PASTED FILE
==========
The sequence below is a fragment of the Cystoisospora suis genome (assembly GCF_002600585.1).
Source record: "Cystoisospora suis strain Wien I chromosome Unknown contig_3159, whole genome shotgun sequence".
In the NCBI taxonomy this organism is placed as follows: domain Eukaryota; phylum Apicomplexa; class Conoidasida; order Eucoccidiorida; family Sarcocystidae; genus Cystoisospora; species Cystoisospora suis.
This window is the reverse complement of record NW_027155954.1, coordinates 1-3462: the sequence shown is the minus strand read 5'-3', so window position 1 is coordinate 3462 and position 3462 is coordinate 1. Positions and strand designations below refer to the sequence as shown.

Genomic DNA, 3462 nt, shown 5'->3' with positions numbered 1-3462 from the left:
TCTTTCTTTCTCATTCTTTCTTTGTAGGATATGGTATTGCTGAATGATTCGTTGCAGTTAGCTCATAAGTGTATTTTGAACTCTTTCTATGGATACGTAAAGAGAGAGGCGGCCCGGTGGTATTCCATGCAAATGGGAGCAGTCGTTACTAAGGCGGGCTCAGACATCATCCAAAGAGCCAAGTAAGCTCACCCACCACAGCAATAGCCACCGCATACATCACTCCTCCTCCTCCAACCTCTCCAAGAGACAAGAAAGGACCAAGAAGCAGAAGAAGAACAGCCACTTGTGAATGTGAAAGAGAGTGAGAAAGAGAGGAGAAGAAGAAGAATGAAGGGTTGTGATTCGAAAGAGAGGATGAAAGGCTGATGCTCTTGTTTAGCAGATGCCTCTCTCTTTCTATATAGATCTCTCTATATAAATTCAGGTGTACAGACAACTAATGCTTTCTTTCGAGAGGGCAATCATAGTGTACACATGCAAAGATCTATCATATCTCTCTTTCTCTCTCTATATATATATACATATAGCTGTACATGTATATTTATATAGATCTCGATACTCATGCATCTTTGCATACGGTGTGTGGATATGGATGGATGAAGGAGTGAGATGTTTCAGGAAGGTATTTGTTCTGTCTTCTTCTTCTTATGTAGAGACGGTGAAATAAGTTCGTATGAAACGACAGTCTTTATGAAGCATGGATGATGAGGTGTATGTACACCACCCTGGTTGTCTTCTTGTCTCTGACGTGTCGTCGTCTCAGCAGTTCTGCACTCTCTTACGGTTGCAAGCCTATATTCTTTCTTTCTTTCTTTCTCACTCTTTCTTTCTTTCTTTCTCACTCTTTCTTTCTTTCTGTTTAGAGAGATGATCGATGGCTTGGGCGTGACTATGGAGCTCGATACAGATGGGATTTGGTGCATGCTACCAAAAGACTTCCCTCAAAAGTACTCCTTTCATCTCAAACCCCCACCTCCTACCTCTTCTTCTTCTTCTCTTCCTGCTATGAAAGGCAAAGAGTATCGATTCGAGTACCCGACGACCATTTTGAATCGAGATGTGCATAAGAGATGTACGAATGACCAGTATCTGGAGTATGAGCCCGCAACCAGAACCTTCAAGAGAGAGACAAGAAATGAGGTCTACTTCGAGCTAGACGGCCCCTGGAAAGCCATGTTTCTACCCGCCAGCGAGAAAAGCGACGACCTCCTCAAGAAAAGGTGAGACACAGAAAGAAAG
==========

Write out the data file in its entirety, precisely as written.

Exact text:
The sequence below is a fragment of the Cystoisospora suis genome (assembly GCF_002600585.1).
Source record: "Cystoisospora suis strain Wien I chromosome Unknown contig_3159, whole genome shotgun sequence".
In the NCBI taxonomy this organism is placed as follows: domain Eukaryota; phylum Apicomplexa; class Conoidasida; order Eucoccidiorida; family Sarcocystidae; genus Cystoisospora; species Cystoisospora suis.
This window is the reverse complement of record NW_027155954.1, coordinates 1-3462: the sequence shown is the minus strand read 5'-3', so window position 1 is coordinate 3462 and position 3462 is coordinate 1. Positions and strand designations below refer to the sequence as shown.

Genomic DNA, 3462 nt, shown 5'->3' with positions numbered 1-3462 from the left:
TCTTTCTTTCTCATTCTTTCTTTGTAGGATATGGTATTGCTGAATGATTCGTTGCAGTTAGCTCATAAGTGTATTTTGAACTCTTTCTATGGATACGTAAAGAGAGAGGCGGCCCGGTGGTATTCCATGCAAATGGGAGCAGTCGTTACTAAGGCGGGCTCAGACATCATCCAAAGAGCCAAGTAAGCTCACCCACCACAGCAATAGCCACCGCATACATCACTCCTCCTCCTCCAACCTCTCCAAGAGACAAGAAAGGACCAAGAAGCAGAAGAAGAACAGCCACTTGTGAATGTGAAAGAGAGTGAGAAAGAGAGGAGAAGAAGAAGAATGAAGGGTTGTGATTCGAAAGAGAGGATGAAAGGCTGATGCTCTTGTTTAGCAGATGCCTCTCTCTTTCTATATAGATCTCTCTATATAAATTCAGGTGTACAGACAACTAATGCTTTCTTTCGAGAGGGCAATCATAGTGTACACATGCAAAGATCTATCATATCTCTCTTTCTCTCTCTATATATATATACATATAGCTGTACATGTATATTTATATAGATCTCGATACTCATGCATCTTTGCATACGGTGTGTGGATATGGATGGATGAAGGAGTGAGATGTTTCAGGAAGGTATTTGTTCTGTCTTCTTCTTCTTATGTAGAGACGGTGAAATAAGTTCGTATGAAACGACAGTCTTTATGAAGCATGGATGATGAGGTGTATGTACACCACCCTGGTTGTCTTCTTGTCTCTGACGTGTCGTCGTCTCAGCAGTTCTGCACTCTCTTACGGTTGCAAGCCTATATTCTTTCTTTCTTTCTTTCTCACTCTTTCTTTCTTTCTTTCTCACTCTTTCTTTCTTTCTGTTTAGAGAGATGATCGATGGCTTGGGCGTGACTATGGAGCTCGATACAGATGGGATTTGGTGCATGCTACCAAAAGACTTCCCTCAAAAGTACTCCTTTCATCTCAAACCCCCACCTCCTACCTCTTCTTCTTCTTCTCTTCCTGCTATGAAAGGCAAAGAGTATCGATTCGAGTACCCGACGACCATTTTGAATCGAGATGTGCATAAGAGATGTACGAATGACCAGTATCTGGAGTATGAGCCCGCAACCAGAACCTTCAAGAGAGAGACAAGAAATGAGGTCTACTTCGAGCTAGACGGCCCCTGGAAAGCCATGTTTCTACCCGCCAGCGAGAAAAGCGACGACCTCCTCAAGAAAAGGTGAGACACAGAAAGAAAG